Professional Tennis Player
Grand Island’s Jimmy Arias, a tennis prodigy in his youth, evolved into perhaps the rarest of all athletic phenomena; a child star who, instead of “achieving” burnout by his teens, developed into the type of player his early talent predicted.
Jimmy dominated juvenile tennis in Western New York in the 1970s. As a pre-teen, he began to accumulate state and national trophies in the 14 and under age bracket, frequently besting players two or three years his senior. It soon became apparent that in Buffalo, only top adult players such as Charlie Garfinkel and Rev. Hetherington could provide meaningful competition.
Jimmy’s father, Antonio, realized that his son’s career had reached a cross-road, and that that career could progress only if Jimmy left Buffalo in search of world-class competition.
Accordingly, at age 13, Jimmy moved to Florida to train with established pro Nick Bollettieri. The young star thrived in a more competitive environment, and soon once again found himself beating older players. The march to stardom had begun. By age 14, Arias was competing with college stars. At 15, he became the youngest ranked player in the world, and turned pro a year later. In 1980, at age 16, he became the youngest player to play in the men’s singles competition at the U.S. Open. In 1982, his ranking on the pro circuit jumped from the 70s to the top 20, sparked by runner-up showings at Indianapolis and the National Bank Tennis Classic in Washington. The full blossoming of Jimmy’s career occurred in 1983, as he captured 4 singles titles, including the U.S. Open Clay Courts Championship and Italian Tennis Championship. He also reached the semi-finals of the U.S. Open singles competition and finished that year ranked 5th in the world, behind only McEnroe, Wilander, Lendl and Connors.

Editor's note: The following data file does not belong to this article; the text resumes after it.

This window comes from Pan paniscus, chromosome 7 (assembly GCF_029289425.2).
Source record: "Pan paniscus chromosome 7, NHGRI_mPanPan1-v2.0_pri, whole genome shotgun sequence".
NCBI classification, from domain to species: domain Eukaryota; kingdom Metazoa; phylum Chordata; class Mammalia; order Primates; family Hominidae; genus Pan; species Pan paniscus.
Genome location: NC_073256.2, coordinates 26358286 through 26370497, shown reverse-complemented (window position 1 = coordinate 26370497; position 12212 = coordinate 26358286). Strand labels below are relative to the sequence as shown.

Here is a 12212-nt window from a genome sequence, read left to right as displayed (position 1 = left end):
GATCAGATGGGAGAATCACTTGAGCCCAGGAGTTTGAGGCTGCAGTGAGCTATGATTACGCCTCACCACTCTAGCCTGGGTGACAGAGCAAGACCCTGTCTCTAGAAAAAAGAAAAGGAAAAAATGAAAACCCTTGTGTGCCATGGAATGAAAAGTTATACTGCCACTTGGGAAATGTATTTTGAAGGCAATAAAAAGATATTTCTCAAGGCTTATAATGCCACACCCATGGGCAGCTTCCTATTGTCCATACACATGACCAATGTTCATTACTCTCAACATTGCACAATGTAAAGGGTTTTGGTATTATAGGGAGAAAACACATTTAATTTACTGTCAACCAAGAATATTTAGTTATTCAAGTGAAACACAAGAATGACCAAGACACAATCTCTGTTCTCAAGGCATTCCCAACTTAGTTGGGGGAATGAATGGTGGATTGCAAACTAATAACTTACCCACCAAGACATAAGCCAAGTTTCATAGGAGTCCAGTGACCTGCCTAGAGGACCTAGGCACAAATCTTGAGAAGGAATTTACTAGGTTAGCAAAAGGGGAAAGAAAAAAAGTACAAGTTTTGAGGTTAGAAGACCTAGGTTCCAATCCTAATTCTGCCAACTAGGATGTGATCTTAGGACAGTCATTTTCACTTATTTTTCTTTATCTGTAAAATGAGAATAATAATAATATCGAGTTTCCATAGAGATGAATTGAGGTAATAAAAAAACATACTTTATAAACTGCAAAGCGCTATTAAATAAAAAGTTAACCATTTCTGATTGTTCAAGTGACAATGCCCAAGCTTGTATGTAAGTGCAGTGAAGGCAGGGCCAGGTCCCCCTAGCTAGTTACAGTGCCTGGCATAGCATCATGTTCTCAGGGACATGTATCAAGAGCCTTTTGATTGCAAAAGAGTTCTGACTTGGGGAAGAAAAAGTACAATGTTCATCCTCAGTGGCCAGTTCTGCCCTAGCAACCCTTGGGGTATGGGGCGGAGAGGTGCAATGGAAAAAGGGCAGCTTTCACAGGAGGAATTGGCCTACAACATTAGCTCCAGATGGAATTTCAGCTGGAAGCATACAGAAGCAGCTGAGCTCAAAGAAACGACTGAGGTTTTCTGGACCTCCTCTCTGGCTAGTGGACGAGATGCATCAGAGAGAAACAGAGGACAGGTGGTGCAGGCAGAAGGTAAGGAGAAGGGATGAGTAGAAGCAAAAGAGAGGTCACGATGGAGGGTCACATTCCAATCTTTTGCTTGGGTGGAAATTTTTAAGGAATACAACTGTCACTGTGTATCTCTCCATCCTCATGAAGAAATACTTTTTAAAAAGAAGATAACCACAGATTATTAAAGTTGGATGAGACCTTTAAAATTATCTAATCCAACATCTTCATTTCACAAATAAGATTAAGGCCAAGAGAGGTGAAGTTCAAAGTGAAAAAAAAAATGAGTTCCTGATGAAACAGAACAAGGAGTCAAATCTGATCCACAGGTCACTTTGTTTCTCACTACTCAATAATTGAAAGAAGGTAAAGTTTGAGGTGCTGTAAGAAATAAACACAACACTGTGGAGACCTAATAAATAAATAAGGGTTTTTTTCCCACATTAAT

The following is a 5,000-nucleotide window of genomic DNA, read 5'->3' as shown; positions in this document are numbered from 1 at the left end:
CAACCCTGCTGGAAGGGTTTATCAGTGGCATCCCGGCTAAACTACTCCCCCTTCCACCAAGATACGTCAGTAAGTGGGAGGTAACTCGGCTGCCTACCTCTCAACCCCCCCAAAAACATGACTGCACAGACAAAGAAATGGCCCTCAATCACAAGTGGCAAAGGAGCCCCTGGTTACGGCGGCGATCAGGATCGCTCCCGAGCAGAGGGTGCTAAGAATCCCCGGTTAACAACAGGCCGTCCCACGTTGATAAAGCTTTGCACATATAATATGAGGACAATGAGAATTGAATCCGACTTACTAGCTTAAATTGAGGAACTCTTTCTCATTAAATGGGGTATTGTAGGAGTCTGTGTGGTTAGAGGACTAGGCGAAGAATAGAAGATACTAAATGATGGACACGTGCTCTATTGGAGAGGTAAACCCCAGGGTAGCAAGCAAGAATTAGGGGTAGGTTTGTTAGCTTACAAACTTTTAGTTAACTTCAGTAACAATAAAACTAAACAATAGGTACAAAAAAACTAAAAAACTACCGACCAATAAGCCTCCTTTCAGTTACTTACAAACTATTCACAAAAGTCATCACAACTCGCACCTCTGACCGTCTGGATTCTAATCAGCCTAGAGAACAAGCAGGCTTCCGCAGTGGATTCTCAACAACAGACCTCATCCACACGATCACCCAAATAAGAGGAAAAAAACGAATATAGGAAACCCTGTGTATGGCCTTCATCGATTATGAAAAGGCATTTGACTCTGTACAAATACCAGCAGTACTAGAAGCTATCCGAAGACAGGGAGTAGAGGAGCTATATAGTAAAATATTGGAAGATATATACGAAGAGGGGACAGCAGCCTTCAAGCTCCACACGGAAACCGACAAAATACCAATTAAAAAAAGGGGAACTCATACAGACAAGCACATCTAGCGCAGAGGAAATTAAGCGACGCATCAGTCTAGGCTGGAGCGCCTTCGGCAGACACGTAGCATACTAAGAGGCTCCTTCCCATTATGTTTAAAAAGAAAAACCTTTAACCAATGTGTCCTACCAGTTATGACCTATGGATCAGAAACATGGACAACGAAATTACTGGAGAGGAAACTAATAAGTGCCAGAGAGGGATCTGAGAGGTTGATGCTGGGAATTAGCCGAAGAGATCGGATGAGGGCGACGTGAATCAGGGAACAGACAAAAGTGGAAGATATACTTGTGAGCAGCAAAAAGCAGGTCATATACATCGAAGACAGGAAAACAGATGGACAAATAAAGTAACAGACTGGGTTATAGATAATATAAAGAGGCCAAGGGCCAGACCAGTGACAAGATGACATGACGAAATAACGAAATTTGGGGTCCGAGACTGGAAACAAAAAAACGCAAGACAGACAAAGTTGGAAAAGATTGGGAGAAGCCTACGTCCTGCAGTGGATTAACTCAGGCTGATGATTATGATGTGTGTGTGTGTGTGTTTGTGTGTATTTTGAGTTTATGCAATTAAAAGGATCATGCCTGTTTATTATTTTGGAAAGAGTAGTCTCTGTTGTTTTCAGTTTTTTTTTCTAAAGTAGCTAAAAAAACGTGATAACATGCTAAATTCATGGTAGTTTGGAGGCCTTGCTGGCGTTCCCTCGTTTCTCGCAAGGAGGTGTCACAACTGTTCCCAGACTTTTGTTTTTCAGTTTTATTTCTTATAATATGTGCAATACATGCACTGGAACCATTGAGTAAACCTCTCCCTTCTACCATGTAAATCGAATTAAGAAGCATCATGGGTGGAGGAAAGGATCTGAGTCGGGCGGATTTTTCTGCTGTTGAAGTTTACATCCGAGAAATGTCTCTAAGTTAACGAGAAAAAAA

Although plagued by injuries during much of the remainder of his career, Jimmy continued to compete gamely until 1994. Throughout his career, Jimmy was sustained by a mental toughness often noted by contemporaries, the same discipline which allowed him to maintain perspective as a child star in the midst of adulation. The memory of his dominance of the local tennis scene was captured by no less an authority than Garfinkel, who wrote in 1989 that Jimmy’s “booming forehand (was) the greatest tennis shot ever developed in this area.”